The Bengals then couldn't keep Pittsburgh off the board despite some nice defensive plays. Defensive tackle Geno Atkins got their only sack of the day with 2:52 left in the third quarter, cornerback Dre Kirkpatrick knocked away a pass from wide receiver Sammie Coates in the end zone and on third down the blitzing Shaw blocked a pass. It set up Boswell's fifth field goal of the game to cut it to 20-15 with 2:05 left in the third.

Riding the A.J. Green-like play of LaFell, a revived offensive line, and rookie wide receiver Alex Erickson's 72-yard kick return, the Bengals bolted to a 20-9 half-time lead.

A typical AFC North slugfest was personified by a massive collision between Burfict and Steelers right guard David DeCastro midway through the second quarter that sent Burfict to the locker room for the rest of the half with a concussion exam and DeCastro off the field for a play. Before that play, Burfict led a massive defensive effort that held the Steelers to three field goals, the last a 49-yarder with six seconds left in the half.

Burfict returned in the second half after the Bengals held Bell to 29 yards on seven carries in the first half and Roethlisberger to only 11 of 20 for 125 yards in the half.

With Burfict and linebacker Vincent Rey (hamstring) out of the game for that last drive of the half, Roethlisberger began to heat up with the Bengals failing to get hits on him in the pocket. Roethlisberger pulled off one of his vintage buy-time-for-receivers-backyard play when he hit old friend Cobi Hamilton for 21 yards on third-and-seven to set up Boswell.

But Boswell's biggest play came on Erickson's return when he somehow extended his pinky and prevented the AFC kick return leader from scoring his first NFL touchdown. The Bengals got the ball at the Steelers 26 and their strategy of running against the Steelers 'nickel package began to pay dividends. The Bengals drove into the red zone for their fourth consecutive series with running back Rex Burkhead (23 yards on six carries in the half) churning  for 22 yards on four carries.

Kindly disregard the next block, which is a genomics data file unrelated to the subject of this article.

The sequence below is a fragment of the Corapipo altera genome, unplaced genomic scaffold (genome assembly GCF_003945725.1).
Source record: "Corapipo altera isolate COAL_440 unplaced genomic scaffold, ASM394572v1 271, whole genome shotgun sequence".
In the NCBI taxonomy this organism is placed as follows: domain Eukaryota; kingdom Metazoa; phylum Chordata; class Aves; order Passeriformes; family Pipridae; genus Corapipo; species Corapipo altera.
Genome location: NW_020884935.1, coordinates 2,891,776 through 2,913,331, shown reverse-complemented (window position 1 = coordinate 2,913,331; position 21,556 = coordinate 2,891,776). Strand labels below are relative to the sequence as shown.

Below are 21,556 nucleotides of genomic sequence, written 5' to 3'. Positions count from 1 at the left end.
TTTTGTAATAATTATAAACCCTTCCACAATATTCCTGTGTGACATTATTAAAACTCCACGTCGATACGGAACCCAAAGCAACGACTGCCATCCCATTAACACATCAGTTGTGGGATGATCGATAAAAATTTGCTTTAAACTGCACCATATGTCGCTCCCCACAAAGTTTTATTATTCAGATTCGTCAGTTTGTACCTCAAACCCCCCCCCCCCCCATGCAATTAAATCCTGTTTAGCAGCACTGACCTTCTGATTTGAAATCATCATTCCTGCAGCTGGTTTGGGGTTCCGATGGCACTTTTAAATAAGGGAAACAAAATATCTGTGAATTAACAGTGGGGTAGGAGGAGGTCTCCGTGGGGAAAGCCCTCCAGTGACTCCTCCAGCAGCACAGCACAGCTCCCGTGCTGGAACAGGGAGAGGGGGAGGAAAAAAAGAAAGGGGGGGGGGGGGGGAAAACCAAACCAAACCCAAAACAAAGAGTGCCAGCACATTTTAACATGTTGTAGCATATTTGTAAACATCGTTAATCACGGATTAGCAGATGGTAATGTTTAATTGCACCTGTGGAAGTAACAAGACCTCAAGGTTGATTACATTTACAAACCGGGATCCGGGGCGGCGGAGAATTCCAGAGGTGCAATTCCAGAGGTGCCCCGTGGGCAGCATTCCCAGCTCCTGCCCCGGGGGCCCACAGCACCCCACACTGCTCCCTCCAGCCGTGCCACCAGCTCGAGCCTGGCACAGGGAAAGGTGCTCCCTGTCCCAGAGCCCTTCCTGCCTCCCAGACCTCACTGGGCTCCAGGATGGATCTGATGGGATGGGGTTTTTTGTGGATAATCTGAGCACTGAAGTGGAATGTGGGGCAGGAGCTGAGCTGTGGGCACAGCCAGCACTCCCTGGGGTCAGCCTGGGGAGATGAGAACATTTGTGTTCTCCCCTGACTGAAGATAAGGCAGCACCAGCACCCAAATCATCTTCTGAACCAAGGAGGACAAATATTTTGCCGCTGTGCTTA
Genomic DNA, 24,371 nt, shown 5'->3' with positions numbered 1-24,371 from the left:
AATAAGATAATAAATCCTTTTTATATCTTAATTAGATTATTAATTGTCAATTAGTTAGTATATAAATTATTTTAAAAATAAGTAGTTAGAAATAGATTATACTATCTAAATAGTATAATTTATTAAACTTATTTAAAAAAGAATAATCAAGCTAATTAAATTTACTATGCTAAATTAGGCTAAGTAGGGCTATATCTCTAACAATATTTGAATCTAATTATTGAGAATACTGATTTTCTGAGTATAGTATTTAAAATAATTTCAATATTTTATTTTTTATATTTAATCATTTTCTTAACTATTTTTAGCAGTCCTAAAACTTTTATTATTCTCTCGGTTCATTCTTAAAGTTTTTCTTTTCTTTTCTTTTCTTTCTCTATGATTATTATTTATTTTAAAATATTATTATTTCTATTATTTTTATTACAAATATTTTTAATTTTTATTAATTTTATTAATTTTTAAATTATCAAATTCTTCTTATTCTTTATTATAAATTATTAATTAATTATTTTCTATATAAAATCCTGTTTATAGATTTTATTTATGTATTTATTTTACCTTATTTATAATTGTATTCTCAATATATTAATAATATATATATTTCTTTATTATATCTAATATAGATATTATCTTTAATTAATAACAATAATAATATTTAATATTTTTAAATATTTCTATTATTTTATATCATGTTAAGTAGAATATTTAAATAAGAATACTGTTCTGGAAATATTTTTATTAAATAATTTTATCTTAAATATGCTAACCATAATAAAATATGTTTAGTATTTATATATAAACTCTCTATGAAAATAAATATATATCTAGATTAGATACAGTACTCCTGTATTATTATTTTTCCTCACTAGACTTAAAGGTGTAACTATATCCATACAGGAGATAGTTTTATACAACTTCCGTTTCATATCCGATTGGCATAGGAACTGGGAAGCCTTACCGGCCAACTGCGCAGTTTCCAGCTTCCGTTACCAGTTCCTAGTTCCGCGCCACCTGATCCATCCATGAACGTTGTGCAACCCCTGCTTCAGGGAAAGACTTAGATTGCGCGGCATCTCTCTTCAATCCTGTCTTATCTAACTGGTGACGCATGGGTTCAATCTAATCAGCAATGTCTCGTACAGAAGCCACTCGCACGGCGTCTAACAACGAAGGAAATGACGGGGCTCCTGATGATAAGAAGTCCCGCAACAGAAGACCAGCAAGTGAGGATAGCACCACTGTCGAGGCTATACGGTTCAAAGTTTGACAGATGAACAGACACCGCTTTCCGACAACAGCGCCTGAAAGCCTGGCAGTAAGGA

The stunned Steelers, allowing just 50 points in their four-game winning streak, shut it down at the Steelers 3 on second down and gave them only Randy Bullock's second field goal in his Bengals' debut on a 22-yarder that made it 20-6 with2:46 left in the half.

The Steelers committed four crushing penalties in the half and the last one was a killer. Bell was called for a chop block on Bengals left end Carlos Dunlap and it wiped out Roethlisberger's 13-yard touchdown pass to wide receiver Antonio Brown. They needed Boswell to save them again on a 49-yarder that made it 17-6 midway through the second quarter.

 LaFell led the opening 17-3 rampage with six catches for 77 yards. He also drew a 39-yard pass interference penalty in the end zone on rookie cornerback Artie Burns with Dalton rolling out of the pocket and launching it. But LaFell had just one catch the rest of the way and in the second half they rushed for eight yards.

That interference penalty set up Dalton's fourth-down sneak from the one-inch line after three shots from running back Jeremy Hill up the middle failed. The last one survived a Marvin Lewis challenge, but right guard Kevin Zeitler made it moot when he buried tackle Daniel McCullers to pave the way for Dalton's run that made it 10-3 on the final play of the first quarter.

They jacked it to 17-3 on the next drive with Dalton (10 of 16 in the half for 116 yards in the half) throwing quickly out of the shotgun to LaFell for that 25-yardser and a screen to rookie wide receiver Cody Core for 10 yards. Hill (44 yards on 14 carries in the half but 43 for 20 for the game), then pounded it behind monstrous blocks from Zeitler and fullback Ryan Hewitt for a four-yard touchdown run. When a Terrible Towel floated onto the field during Hill's celebration, he picked it up and balled it up in glee.